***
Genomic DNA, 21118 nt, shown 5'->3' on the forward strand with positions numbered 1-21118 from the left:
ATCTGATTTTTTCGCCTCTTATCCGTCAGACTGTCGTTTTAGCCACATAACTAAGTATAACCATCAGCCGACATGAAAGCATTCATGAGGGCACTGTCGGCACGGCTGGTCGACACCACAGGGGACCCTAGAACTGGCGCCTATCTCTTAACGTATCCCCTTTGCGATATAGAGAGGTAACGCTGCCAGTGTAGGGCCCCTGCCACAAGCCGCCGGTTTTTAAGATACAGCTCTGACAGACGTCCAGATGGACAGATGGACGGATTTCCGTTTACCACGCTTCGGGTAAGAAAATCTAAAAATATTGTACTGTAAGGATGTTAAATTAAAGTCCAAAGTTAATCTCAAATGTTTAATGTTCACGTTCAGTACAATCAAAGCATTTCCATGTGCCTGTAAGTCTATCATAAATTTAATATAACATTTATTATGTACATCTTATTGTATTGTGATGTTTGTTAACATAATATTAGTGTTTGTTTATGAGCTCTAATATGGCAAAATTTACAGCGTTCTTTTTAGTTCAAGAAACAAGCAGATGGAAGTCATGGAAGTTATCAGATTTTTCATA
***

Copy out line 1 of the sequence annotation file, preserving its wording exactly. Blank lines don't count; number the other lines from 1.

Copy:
Genomic DNA, 21118 nt, shown 5'->3' on the forward strand with positions numbered 1-21118 from the left: